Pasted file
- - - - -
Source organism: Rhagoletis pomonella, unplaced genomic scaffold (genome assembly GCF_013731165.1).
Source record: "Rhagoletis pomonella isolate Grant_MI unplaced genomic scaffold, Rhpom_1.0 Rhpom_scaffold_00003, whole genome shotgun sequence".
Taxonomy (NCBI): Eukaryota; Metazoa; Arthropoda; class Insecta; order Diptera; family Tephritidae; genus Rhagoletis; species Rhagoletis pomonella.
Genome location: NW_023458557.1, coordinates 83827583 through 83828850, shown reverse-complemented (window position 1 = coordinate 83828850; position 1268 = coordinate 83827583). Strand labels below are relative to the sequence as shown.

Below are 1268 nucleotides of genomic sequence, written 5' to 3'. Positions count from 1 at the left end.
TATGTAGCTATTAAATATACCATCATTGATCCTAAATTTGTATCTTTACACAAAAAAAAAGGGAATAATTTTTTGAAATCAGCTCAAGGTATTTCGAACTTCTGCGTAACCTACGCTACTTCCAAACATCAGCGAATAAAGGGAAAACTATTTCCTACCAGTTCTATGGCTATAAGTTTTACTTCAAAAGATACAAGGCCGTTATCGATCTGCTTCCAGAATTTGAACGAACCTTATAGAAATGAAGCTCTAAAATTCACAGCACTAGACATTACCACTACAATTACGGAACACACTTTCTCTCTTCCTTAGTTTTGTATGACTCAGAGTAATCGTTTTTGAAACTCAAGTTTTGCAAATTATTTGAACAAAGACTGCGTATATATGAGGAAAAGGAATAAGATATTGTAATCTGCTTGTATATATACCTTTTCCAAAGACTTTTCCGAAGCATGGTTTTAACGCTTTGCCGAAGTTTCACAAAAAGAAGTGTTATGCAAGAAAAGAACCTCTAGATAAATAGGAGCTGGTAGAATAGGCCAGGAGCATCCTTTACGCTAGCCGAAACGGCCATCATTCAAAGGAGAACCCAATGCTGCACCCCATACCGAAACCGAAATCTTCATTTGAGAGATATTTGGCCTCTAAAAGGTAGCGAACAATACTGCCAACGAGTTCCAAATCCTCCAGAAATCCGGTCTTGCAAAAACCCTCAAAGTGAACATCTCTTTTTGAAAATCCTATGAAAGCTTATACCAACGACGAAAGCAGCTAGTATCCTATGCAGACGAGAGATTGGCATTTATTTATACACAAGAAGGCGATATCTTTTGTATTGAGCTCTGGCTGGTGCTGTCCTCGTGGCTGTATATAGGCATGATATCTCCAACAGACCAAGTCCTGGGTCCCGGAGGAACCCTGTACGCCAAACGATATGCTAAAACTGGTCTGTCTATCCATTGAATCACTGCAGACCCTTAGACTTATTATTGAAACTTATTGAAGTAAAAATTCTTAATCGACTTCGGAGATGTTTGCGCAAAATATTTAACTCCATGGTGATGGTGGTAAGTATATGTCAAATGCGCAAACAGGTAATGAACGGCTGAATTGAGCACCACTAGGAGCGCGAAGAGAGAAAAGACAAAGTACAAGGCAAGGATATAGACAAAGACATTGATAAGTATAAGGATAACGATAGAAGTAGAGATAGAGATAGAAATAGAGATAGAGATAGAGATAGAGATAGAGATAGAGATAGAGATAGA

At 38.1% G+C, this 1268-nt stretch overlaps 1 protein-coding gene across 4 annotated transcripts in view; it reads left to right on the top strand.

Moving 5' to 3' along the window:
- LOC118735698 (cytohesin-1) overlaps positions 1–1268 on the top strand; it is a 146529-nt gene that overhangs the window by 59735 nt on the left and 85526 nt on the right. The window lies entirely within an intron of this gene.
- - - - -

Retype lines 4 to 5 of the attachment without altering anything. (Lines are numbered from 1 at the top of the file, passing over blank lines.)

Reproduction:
Genome location: NW_023458557.1, coordinates 83827583 through 83828850, shown reverse-complemented (window position 1 = coordinate 83828850; position 1268 = coordinate 83827583). Strand labels below are relative to the sequence as shown.

Below are 1268 nucleotides of genomic sequence, written 5' to 3'. Positions count from 1 at the left end.